There is no evidence that the hill Cumorah described in the Book of Mormon was the same hill that was given as a nickname by the early Saints in upstate New York.

The angel Moroni never referred to the hill with the gold plates to Joseph as "Cumorah", neither was it called by this name by Joseph himself. The name "Cumorah" was attached to it much later.

But that is beside the point of my post anyway. When Ron Meldrum can produce some specific archaeological evidence placing a series of major native American battles taking place at or near upstate New York in the year 378 or 379 I'll be glad to listen.

Anonymous said...

There is no evidence that the hill Cumorah described in the Book of Mormon was the same hill that was given as a nickname by the early Saints in upstate New York.

Wouldn't the presence of hidden plates at both Cumorahs count as evidence? The BoM says Mormon buried plates in a hill called Cumorah, and centuries later, Joseph Smith says he finds plates engraved by Mormon buried in a hill, yet we're to believe the two hills are not the same?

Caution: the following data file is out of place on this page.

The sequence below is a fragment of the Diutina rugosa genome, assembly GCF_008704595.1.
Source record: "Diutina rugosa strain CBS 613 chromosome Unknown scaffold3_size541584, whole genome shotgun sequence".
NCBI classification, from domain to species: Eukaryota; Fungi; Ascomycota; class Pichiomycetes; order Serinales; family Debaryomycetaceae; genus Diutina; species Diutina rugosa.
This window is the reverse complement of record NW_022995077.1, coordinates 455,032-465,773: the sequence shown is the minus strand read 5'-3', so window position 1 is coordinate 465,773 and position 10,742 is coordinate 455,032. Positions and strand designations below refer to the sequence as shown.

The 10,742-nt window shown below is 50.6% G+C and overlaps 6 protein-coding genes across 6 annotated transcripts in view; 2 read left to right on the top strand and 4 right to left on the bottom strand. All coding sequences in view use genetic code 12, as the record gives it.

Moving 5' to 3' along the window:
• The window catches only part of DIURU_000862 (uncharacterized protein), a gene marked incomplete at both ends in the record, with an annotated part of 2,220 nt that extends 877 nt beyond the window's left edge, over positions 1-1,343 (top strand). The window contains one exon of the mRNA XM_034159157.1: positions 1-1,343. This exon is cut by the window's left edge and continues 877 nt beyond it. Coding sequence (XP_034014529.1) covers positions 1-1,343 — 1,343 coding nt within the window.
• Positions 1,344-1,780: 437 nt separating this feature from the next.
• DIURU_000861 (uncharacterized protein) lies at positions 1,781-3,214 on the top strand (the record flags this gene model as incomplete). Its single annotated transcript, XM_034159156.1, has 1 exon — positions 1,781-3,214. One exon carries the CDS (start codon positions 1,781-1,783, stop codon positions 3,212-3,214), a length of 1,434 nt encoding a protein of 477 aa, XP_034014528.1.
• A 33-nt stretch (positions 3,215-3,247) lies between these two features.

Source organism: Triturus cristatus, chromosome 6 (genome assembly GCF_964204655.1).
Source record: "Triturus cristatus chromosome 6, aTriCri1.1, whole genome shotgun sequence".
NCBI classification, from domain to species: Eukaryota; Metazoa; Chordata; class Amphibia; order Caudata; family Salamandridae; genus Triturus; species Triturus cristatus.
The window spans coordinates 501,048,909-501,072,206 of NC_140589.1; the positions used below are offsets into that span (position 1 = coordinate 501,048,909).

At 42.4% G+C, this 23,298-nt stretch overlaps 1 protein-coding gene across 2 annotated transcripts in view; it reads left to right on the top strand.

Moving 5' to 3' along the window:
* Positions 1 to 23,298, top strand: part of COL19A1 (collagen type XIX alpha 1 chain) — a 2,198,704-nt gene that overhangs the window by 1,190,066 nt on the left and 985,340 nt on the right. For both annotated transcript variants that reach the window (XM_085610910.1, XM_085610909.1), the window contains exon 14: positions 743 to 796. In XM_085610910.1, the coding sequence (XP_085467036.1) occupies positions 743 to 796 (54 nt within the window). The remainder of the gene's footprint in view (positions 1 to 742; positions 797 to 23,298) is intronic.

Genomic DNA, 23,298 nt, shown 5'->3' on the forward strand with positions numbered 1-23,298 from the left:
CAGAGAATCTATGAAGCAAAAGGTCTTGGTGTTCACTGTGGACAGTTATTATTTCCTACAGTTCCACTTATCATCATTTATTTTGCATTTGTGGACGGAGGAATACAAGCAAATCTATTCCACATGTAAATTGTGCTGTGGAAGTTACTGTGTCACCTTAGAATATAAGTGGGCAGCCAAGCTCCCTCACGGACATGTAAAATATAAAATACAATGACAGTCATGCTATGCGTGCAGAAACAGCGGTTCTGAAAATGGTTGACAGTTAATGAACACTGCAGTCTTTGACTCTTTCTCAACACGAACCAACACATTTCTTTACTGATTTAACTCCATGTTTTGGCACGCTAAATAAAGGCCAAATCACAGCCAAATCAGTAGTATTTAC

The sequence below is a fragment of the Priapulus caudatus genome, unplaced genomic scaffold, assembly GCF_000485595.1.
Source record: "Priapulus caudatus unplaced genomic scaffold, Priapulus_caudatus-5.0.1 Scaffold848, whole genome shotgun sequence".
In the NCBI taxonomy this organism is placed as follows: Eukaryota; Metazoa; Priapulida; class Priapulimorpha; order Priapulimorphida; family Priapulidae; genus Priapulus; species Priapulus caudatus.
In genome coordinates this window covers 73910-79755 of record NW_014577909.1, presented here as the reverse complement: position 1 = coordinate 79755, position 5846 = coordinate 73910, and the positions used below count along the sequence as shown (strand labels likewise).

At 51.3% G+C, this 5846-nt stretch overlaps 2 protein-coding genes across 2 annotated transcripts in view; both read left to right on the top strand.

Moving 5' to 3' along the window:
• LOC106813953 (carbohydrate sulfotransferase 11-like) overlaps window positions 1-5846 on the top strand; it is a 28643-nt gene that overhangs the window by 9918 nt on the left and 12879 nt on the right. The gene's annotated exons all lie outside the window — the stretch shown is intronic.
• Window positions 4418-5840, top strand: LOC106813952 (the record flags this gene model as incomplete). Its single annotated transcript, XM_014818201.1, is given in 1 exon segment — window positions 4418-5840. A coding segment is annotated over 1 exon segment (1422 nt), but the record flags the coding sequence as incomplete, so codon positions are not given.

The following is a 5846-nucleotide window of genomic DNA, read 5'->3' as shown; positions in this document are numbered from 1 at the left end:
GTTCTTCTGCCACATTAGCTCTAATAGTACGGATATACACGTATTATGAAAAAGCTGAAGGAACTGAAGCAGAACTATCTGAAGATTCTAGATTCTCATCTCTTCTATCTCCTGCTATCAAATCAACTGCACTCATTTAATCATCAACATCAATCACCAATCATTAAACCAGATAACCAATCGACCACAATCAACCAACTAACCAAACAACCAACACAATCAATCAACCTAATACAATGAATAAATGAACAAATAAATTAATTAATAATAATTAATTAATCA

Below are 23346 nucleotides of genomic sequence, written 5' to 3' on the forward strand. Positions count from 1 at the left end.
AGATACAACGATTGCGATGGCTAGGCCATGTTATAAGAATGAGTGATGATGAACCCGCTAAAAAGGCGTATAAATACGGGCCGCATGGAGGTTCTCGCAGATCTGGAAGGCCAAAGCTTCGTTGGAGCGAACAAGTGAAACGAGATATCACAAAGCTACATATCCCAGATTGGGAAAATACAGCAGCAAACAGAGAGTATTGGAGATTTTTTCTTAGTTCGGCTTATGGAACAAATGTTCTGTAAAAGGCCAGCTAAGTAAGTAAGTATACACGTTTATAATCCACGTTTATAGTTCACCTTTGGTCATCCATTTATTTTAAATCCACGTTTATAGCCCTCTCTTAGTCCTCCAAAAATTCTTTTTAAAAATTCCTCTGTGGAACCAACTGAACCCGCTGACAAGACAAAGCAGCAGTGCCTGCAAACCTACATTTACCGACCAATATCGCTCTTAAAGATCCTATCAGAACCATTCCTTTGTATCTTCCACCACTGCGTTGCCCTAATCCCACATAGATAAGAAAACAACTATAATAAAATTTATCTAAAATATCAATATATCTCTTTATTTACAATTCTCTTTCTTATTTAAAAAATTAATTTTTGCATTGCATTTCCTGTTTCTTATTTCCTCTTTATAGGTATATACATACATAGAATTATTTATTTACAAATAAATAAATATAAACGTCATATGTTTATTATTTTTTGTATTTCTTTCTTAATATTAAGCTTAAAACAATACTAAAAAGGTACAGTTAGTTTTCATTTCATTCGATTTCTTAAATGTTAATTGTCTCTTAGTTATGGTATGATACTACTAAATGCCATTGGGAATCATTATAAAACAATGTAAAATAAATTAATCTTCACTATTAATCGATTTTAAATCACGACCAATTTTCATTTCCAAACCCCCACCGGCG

The name "Cumorah" was attached to it much later.

Presumably because the connection seemed so obvious to believers, no?

...archaeological evidence placing a series of major native American battles taking place at or near upstate New York...

Well, there are all those huge burial mounds in the northeast, which Joseph Smith himself was quick to connect to Indian warfare (e.g., Zelph).

-- Eveningsun

Antho said...